ABOVE: A key learning distinction was made between compost – which has been matured or cured for over 16 weeks – and ‘hot mix’, which commonly undergoes only the first pasteurisation step of composting and is then used for further composting activities.
Recently, I headed to Tocal to hear from global experts on the latest on a common agricultural practice – composting.
The day was organised as part of the Smart Farming project Pilot to Paddock Innovative on-farm water, energy and nutrient technologies and practices for Australian dairy, egg, pork and cropping industries — a build off the partnership created through the National Agriculture Manure Management Program.
The program covered a broad range of topics – from barriers and opportunities for on-farm composting, rules and regulations to setting up a composting operation.
A mix of local speakers was also present – Kevin Wilkinson, Janine Price and Johannes Biala, as well as two international speakers.
It could be argued that the intensive industries have been composting more material than commercial food and garden composters, however, it is usually a secondary activity to the farm business, so there are lessons and advancements to take from this sector.
A key learning distinction was made between compost – which has been matured or cured for over 16 weeks – and ‘hot mix’, which commonly undergoes only the first pasteurisation step of composting and is then used for further composting activities.
Of interest were two talks from US speakers – from the State University of New York and principal editor of the 900-page composting handbook Dr Robert Rynk and Matt Cotton, who owns Integrated Waste Management Consulting and is a lead educator for the US Composting Council.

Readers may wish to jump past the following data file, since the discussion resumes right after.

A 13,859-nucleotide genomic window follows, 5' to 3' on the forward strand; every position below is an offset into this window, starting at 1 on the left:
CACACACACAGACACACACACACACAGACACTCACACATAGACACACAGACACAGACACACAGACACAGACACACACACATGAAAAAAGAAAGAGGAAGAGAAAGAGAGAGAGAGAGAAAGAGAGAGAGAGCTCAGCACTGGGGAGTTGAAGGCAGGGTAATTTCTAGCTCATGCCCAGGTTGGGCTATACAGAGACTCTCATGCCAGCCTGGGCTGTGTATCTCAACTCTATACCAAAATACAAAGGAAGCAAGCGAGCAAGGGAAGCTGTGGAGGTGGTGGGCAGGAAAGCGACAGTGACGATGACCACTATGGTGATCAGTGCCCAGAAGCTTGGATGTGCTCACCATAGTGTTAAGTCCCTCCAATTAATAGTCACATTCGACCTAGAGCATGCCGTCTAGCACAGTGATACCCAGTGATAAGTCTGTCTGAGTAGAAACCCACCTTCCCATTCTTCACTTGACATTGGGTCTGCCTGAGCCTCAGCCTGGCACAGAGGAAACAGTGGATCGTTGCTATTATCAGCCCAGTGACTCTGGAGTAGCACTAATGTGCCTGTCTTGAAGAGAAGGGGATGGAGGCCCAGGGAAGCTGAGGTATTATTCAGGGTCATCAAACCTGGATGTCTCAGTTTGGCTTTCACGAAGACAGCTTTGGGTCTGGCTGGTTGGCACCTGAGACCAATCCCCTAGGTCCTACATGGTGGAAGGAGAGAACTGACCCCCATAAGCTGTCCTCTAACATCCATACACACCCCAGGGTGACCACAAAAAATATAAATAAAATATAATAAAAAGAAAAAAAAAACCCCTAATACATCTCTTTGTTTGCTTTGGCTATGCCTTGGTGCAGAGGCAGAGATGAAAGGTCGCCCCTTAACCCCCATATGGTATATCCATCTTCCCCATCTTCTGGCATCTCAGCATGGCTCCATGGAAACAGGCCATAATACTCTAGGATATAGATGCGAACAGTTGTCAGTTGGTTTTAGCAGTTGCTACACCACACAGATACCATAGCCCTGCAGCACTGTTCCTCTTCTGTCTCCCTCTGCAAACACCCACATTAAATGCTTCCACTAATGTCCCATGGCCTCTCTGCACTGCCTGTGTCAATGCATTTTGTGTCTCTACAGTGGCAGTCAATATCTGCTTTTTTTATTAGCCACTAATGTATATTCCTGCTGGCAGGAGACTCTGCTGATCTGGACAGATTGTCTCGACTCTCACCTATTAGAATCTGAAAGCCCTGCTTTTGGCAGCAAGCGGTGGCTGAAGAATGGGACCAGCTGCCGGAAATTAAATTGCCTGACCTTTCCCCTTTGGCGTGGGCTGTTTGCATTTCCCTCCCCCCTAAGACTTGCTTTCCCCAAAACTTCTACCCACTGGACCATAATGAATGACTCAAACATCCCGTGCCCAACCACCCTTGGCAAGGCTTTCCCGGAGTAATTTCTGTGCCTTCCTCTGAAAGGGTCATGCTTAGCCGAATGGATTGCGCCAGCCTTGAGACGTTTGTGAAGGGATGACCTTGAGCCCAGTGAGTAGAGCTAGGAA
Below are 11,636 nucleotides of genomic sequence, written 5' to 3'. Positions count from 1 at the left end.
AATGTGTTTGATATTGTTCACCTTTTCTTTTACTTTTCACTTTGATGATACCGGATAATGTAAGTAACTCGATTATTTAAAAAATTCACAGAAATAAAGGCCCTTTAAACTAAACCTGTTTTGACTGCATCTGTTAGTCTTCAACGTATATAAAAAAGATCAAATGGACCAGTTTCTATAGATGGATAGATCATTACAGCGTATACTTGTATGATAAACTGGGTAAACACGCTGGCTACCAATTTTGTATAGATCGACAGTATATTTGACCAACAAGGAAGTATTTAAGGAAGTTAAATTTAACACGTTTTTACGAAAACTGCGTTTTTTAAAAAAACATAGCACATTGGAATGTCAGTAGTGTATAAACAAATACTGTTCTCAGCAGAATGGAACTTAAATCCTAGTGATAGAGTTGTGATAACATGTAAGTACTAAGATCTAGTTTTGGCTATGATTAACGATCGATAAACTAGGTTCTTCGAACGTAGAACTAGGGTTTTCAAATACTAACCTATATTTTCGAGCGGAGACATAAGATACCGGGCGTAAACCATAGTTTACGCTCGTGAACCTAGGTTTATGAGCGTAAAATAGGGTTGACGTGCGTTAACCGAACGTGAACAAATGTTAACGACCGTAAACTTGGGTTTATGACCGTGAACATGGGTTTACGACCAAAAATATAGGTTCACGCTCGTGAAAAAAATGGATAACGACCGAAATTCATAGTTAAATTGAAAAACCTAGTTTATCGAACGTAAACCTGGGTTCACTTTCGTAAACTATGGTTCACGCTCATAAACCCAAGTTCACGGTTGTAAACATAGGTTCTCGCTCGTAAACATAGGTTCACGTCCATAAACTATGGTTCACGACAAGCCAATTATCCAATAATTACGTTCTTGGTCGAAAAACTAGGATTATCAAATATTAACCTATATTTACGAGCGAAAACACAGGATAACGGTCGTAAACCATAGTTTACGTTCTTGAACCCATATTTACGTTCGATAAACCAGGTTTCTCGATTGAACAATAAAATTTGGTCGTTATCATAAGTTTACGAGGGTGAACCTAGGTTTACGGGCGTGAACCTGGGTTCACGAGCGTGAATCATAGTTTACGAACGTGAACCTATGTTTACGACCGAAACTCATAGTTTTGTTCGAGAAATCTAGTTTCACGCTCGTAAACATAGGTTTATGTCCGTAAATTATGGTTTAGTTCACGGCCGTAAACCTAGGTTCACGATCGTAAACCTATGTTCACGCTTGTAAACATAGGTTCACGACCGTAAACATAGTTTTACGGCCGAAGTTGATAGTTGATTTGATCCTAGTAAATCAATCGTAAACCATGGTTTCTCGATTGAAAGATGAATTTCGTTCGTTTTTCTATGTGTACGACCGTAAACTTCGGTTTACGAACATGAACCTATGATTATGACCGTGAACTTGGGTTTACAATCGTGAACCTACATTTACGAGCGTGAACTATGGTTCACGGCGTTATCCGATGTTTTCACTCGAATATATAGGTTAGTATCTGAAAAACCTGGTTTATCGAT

As US agriculture is more land constrained than Australia, there are logistical challenges for the US to manage waste.
This has led to farmers and businesses becoming experts in and highly proficient at composting, with sites having composting windrows down the sides of internal roads.
Other innovative approaches that were shared included heat recovery from composting static piles, which is used to heat greenhouses.
This uses forced aeration under static piles with pipes and blowers to speed up the process, reducing the number of turns required.
As with most farming ventures, whether composting will work at a site comes down to some fundamental questions:
- What are you going to compost
- How much
- Who is going to compost it
- Where are you going to compost it
- What are you going to do with the compost?
Mortality composting was also explored, including lessons learned from mass mortality composting in the US.
This included a reminder that for windrow composting, a minimum of five turns is required to ensure mortality breakdown.
Recently, NSW Department of Primary Industries – supported by funding from Australian Pork Limited – looked at the possibility of grinding a carcass first, to reduce breakdown times.
More work is planned in this space to assist in preparing for a mass cull event, particularly in the event of emergency animal diseases.
The workshop ended with an overview of the nutrient calculator for organic amendments.
This aims to integrate nutrient supply from compost into farm nutrient budgets and seeks to gauge if compost could replace mineral fertilisers.
The researchers are currently seeking feedback to improve the tool.
To explore this tool, visit oa-nutrient-calculator.netlify.app